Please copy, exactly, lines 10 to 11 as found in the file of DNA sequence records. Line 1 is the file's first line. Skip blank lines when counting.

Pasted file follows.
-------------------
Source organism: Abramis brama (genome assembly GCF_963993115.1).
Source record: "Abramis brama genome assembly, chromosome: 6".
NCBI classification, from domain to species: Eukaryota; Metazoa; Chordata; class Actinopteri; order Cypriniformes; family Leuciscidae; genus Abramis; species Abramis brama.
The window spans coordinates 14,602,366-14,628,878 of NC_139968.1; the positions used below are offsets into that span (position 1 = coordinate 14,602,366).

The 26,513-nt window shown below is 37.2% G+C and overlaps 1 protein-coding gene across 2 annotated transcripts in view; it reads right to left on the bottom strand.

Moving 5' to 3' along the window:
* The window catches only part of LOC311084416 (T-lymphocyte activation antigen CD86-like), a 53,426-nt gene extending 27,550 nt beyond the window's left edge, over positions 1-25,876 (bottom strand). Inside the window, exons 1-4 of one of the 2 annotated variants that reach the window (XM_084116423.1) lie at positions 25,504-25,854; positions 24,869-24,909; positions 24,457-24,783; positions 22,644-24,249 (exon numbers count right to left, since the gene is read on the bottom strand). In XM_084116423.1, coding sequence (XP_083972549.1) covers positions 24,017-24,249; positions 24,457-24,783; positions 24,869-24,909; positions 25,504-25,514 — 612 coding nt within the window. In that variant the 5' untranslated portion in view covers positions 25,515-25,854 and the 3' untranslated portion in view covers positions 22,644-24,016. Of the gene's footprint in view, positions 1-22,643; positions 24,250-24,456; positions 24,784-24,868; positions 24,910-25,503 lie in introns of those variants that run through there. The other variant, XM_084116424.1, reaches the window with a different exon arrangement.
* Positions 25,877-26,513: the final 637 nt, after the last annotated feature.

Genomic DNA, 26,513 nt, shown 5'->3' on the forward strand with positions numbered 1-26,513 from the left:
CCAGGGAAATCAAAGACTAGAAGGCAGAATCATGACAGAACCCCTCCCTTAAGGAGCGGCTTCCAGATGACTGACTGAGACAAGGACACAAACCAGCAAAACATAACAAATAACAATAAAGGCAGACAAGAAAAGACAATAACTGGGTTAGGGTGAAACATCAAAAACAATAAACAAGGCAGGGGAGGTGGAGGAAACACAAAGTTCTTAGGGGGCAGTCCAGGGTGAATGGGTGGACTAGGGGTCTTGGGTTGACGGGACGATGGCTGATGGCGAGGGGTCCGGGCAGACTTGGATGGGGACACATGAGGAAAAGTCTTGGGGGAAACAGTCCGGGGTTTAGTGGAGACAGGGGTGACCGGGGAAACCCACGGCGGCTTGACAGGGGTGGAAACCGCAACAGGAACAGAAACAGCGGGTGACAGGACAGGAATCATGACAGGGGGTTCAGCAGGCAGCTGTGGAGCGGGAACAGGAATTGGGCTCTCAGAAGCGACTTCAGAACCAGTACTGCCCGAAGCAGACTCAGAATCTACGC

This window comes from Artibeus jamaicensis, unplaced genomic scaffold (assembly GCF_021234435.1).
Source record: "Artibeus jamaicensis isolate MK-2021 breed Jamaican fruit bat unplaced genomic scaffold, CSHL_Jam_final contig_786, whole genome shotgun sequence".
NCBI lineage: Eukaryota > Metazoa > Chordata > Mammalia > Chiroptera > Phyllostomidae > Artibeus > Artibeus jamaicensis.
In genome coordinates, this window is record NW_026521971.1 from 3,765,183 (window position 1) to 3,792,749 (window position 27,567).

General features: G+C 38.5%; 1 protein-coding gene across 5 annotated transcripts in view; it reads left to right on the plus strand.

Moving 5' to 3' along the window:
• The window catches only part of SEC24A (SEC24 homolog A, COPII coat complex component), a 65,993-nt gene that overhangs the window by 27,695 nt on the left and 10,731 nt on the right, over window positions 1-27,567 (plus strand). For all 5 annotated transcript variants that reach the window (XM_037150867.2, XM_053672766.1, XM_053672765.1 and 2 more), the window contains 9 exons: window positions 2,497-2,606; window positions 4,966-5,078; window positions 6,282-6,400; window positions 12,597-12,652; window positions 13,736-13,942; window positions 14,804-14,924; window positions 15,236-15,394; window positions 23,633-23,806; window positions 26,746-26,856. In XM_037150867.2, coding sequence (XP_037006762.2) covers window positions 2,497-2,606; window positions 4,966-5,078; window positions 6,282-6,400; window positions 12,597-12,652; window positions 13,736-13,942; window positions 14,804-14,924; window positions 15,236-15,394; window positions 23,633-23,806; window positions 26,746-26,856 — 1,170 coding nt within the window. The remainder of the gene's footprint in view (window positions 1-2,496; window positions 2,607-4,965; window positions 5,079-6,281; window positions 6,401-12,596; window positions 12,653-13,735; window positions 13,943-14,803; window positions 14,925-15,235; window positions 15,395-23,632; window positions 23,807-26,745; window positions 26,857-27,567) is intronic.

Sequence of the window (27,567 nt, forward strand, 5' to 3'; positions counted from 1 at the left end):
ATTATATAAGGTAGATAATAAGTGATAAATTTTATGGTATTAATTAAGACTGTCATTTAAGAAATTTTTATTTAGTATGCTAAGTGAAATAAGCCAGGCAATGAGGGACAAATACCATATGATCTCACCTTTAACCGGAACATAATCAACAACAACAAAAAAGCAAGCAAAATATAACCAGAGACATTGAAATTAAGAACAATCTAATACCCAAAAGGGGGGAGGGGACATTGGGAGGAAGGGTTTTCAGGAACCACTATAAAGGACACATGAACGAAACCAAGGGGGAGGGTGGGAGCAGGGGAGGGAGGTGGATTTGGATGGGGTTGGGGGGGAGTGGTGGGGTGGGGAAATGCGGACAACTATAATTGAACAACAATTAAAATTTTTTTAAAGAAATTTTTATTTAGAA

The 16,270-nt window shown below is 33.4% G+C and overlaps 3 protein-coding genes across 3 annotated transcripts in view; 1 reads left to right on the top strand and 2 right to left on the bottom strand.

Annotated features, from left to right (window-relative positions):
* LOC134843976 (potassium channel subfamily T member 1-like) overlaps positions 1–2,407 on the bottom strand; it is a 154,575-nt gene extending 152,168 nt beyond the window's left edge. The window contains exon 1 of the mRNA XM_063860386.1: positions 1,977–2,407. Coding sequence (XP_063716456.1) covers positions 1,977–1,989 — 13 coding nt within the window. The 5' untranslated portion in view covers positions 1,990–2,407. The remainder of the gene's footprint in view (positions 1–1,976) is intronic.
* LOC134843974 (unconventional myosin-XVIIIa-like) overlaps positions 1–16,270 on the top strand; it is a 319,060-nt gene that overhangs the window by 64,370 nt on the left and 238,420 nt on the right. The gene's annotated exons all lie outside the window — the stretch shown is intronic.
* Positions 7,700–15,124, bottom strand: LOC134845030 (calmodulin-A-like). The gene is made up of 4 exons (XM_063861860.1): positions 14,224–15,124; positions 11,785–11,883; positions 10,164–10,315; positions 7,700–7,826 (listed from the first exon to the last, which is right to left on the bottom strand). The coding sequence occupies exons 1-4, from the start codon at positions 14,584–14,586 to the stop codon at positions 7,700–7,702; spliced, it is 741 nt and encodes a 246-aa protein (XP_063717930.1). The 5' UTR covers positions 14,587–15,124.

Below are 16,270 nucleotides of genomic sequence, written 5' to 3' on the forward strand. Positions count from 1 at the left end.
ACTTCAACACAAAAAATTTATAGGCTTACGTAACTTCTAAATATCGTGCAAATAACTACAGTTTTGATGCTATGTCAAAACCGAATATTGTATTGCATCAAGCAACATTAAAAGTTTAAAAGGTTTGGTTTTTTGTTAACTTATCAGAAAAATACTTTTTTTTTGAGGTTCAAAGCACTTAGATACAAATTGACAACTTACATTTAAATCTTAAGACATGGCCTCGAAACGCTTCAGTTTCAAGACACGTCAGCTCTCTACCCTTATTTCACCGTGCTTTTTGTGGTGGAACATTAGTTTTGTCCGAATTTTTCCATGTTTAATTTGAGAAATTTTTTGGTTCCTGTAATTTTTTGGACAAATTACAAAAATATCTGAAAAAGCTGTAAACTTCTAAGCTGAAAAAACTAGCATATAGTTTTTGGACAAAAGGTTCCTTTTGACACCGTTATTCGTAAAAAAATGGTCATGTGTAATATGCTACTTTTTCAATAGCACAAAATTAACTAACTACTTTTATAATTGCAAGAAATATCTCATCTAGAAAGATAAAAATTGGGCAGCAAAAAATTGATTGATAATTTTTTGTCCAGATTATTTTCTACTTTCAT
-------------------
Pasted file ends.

CCAGGGAAATCAAAGACTAGAAGGCAGAATCATGACAGAACCCCTCCCTTAAGGAGCGGCTTCCAGATGACTGACTGAGACAAGGACACAAACCAGCAAAACATAACAAATAACAATAAAGGCAGACAAGAAAAGACAATAACTGGGTTAGGGTGAAACATCAAAAACAATAAACAAGGCAGGGGAGGTGGAGGAAACACAAAGTTCTTAGGGGGCAGTCCAGGGTGAATGGGTGGACTAGGGGTCTTGGGTTGACGGGACGATGGCTGATGGCGAGGGGTCCGGGCAGACTTGGATGGGGACACATGAGGAAAAGTCTTGGGGGAAACAGTCCGGGGTTTAGTGGAGACAGGGGTGACCGGGGAAACCCACGGCGGCTTGACAGGGGTGGAAACCGCAACAGGAACAGAAACAGCGGGTGACAGGACAGGAATCATGACAGGGGGTTCAGCAGGCAGCTGTGGAGCGGGAACAGGAATTGGGCTCTCAGAAGCGACTTCAGAACCAGTACTGCCCGAAGCAGACTCAGAATCTACGC

This window comes from Artibeus jamaicensis, unplaced genomic scaffold (assembly GCF_021234435.1).